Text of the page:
Matt Potter 12:30 p.m., Sept. 2
Good Eats and a Foie Gras Alternative at Gabardine
Unless you’re lucky enough to live in Point Loma’s affluent inner expanses, it takes something special to justify a rush hour traversing of the long, congested un-thoroughfare that is Rosecrans Street. Count a meal at Gabardine, Point Loma’s new modernized Portuguese fish house, as an experience worth all the frustrating stop-and-go.
Executive chef Chad White has brought all of the rarely seen sea fare treatments he made a name for himself with back at North Park’s smallish, tightly budgeted Sea Rocket Bistro, ramping them up to new heights behind the deep pockets of James Brennan and Brian Malarkey’s Enlightened Hospitality Group. The result is a menu that is creative, daring, and unlike anything in San Diego.
Like all of EHG’s restaurants, the bill of fare is extensive. Not counting items from the Oyster Bar, Gab Bar, Aged Bar, daily specials, sides or desserts sections, Gabardine’s menu has over 35 entries. On a recent visit, I tackled eight of them and came back with plenty of inventive and interesting dishes to talk about.
The most praise-worthy of the bunch is Black Cod “Foie Gras.” As I mentioned last month, the process of fatting a duck’s liver to produce foie gras as we know it will be outlawed starting this summer. This item from Gabardine’s Hot Bar will provide a delicious go-to for foie fanatics in need of a fix
A plump morsel of black cod liver—which tastes incredibly close to duck liver but with less of a tinny iron note and a slight fishiness that really only shows up in the aftertaste—comes perched atop a griddled piece of brioche that tastes like French toast. A gastrique of brandied cherries provides a nice sweet note while pistachio brittle lends some crunch. It’s decadent, rich, and every bit as good as any fowl liver I’ve come across. One of the best dishes I’ve had this year.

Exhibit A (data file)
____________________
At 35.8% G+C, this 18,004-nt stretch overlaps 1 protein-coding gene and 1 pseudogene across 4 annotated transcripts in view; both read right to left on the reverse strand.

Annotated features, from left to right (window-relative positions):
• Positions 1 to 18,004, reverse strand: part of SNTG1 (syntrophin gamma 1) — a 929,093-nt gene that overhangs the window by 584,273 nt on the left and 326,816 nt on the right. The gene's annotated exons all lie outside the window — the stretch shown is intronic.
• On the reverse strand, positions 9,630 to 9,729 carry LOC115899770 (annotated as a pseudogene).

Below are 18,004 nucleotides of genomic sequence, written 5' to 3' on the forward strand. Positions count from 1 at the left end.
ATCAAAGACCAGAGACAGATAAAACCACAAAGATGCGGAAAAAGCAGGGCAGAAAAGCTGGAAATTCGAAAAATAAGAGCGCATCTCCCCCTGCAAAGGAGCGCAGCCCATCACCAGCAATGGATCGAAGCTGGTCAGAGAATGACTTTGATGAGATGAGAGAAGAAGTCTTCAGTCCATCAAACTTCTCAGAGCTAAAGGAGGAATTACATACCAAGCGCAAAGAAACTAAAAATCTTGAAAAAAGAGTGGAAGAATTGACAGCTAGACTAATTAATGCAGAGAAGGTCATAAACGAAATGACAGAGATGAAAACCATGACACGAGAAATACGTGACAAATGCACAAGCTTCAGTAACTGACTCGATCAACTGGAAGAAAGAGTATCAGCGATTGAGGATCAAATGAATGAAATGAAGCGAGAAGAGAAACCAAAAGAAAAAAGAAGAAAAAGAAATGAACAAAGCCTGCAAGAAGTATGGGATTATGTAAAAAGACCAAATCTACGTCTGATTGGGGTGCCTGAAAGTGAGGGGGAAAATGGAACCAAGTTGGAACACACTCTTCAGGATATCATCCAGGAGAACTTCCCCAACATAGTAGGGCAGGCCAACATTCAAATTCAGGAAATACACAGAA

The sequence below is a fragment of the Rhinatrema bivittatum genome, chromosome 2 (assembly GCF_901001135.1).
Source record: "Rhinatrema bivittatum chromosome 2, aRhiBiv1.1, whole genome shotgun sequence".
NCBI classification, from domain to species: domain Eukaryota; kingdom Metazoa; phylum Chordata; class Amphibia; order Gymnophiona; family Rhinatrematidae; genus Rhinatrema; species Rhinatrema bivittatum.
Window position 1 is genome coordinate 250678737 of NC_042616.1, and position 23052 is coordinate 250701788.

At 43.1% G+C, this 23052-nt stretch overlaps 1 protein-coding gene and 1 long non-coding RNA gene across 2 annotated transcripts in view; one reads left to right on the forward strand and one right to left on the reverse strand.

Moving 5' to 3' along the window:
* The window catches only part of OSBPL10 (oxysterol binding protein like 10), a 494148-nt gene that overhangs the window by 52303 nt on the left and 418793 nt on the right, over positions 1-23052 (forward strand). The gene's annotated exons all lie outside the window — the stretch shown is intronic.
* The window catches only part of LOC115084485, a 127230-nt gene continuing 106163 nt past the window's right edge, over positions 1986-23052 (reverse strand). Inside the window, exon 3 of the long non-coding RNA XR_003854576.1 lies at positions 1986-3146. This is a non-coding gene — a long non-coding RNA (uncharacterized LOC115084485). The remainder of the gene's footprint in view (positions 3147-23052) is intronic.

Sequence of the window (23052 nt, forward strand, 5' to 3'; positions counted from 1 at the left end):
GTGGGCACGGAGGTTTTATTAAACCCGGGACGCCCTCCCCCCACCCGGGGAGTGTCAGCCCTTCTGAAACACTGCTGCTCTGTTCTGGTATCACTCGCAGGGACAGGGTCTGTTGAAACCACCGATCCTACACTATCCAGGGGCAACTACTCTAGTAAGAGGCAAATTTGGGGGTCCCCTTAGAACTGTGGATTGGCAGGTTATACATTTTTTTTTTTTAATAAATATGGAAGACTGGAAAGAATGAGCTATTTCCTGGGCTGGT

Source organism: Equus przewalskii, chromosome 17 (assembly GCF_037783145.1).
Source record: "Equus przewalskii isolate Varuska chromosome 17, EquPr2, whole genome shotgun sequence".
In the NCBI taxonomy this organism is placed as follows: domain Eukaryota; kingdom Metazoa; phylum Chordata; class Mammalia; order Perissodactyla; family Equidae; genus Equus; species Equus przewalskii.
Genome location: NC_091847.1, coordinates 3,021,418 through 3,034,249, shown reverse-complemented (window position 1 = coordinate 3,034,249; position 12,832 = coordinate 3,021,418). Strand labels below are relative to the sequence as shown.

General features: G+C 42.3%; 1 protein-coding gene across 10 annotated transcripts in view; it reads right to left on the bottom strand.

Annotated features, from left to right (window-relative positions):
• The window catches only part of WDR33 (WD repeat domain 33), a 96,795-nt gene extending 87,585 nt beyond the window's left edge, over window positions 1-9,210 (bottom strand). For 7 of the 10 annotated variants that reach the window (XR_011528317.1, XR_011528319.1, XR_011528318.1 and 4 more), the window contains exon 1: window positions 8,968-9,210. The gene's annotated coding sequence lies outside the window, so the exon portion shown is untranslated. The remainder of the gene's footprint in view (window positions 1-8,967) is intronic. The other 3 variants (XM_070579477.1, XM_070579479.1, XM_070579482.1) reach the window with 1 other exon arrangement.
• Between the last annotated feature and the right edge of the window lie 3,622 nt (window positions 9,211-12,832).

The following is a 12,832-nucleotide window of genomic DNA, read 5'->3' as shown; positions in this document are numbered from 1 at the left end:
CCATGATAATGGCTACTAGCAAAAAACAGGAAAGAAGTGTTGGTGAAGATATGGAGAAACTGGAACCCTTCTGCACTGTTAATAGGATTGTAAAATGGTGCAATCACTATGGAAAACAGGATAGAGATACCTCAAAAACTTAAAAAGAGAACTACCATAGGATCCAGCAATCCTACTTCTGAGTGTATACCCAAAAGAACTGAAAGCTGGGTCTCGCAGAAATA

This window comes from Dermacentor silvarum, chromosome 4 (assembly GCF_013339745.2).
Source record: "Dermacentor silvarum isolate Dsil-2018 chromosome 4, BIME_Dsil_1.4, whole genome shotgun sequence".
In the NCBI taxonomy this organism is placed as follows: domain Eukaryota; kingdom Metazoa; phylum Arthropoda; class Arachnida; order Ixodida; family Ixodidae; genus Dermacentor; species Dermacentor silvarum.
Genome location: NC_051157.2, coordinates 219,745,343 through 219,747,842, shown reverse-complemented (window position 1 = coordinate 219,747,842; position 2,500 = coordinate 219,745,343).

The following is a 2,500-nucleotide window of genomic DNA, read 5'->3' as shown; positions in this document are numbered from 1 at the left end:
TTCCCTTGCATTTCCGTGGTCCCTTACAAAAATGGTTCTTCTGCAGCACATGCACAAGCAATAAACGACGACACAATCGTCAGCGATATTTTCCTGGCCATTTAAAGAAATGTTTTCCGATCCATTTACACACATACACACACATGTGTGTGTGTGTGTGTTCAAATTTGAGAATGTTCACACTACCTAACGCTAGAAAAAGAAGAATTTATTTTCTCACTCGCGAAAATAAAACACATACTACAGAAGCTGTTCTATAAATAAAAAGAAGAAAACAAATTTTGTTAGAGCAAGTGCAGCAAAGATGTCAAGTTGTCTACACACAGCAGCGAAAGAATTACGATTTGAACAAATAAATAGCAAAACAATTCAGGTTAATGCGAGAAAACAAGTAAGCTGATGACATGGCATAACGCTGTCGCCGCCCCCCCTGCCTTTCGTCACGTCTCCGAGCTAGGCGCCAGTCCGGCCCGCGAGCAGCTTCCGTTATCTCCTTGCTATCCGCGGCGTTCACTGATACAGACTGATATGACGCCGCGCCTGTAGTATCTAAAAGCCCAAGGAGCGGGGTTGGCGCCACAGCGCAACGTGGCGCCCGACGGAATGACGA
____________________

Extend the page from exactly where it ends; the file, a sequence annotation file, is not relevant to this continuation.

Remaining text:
Each EHG venue offers its own version on two dishes— shrimp and grits, and bacon and eggs. Gabardine features two takes on the latter, and I tried them both.
The first consisted of a meaty cube of slow-roasted, honey-glazed pork belly served alongside an egg cooked for four-and-a-half minutes, then panko breadcrumb-dusted, and fried until crispy on the outside, yet soft and runny (it was so loose on fork-through, that there was even some loose albumen). A mustard green-based chimichurri (a spicy, herbal Argentinian condiment) adds acidity to cut through the unctuousness of the belly, its sweet lacquer and the egg yolk. Though heavy, there’s a good amount of balance, flavor-wise. That and some astute cookery is the key to this dish’s success.
Bacon and Eggs Part Deux was a salad with a cold halved egg over chopped asparagus and a mélange of lettuces. The bacon component is cured, smoked swordfish belly, which delivers all the salty meatiness of pork, plus some crispiness from being deep-fried before hitting the plate. While not as harmoniously balanced as the dish before, it’s a plate that’s worth ordering just to taste this rather obscure ingredient.
Another swordfish rarity is also available—the creature's bone marrow. It comes served in all is aquatic glory atop a lime round and lightly dusted with ground Espelette chili, on a block of pink Himalayan salt. The dish comes with instructions. They’re simple, bend down and suck the clear gelatinous mass in. Alone, it has a rather neutral flavor, but with the addition of citrus and pepper, it comes across a bit like a margarita sipped from a glass with a chile salted rim.
The last standout dish to leave a big impression was White’s signature ice cream, made from cream, sugar, liquid nitrogen and…wait for it…uni. Sea urchin roe is the base for this dessert, which looks a lot like pumpkin ice cream and even tastes a bit like it thanks to a vanilla foam and an icy vanilla granita. Those components bring the only slightly fishy-tasting delicacy back to the realm of familiar flavors. I was as skeptic as any normal diner when I first heard about this dish, but after having it, I found it amusing and delicious enough to crave as much as a scoop of rocky road or mint chocolate chip. Be sure to save room for yet another unique experience.
Gabardine is located at 1005 Rosecrans Street.
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